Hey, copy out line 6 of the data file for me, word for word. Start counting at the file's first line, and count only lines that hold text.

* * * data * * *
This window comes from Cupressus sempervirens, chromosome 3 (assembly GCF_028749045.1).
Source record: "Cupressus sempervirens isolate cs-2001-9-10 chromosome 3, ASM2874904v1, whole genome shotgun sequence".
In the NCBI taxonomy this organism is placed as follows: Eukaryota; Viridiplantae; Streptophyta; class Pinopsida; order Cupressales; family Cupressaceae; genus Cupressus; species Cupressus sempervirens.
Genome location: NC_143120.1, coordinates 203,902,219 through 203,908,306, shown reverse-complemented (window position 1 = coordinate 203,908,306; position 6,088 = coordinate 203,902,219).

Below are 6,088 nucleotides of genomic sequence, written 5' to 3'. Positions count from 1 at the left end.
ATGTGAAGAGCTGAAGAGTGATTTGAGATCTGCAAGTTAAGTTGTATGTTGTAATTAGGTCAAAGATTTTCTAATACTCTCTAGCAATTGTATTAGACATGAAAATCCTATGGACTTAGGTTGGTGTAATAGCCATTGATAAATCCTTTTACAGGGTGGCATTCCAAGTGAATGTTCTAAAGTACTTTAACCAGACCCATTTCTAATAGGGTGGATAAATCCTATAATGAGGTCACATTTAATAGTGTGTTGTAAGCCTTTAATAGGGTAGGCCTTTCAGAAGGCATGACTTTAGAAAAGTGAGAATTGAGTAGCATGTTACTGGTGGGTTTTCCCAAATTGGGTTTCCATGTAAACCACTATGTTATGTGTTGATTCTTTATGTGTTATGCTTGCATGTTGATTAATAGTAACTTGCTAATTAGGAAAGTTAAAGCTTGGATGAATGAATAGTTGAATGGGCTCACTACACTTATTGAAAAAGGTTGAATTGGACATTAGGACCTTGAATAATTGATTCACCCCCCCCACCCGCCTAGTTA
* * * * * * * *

ATGTGAAGAGCTGAAGAGTGATTTGAGATCTGCAAGTTAAGTTGTATGTTGTAATTAGGTCAAAGATTTTCTAATACTCTCTAGCAATTGTATTAGACATGAAAATCCTATGGACTTAGGTTGGTGTAATAGCCATTGATAAATCCTTTTACAGGGTGGCATTCCAAGTGAATGTTCTAAAGTACTTTAACCAGACCCATTTCTAATAGGGTGGATAAATCCTATAATGAGGTCACATTTAATAGTGTGTTGTAAGCCTTTAATAGGGTAGGCCTTTCAGAAGGCATGACTTTAGAAAAGTGAGAATTGAGTAGCATGTTACTGGTGGGTTTTCCCAAATTGGGTTTCCATGTAAACCACTATGTTATGTGTTGATTCTTTATGTGTTATGCTTGCATGTTGATTAATAGTAACTTGCTAATTAGGAAAGTTAAAGCTTGGATGAATGAATAGTTGAATGGGCTCACTACACTTATTGAAAAAGGTTGAATTGGACATTAGGACCTTGAATAATTGATTCACCCCCCCCACCCGCCTAGTTA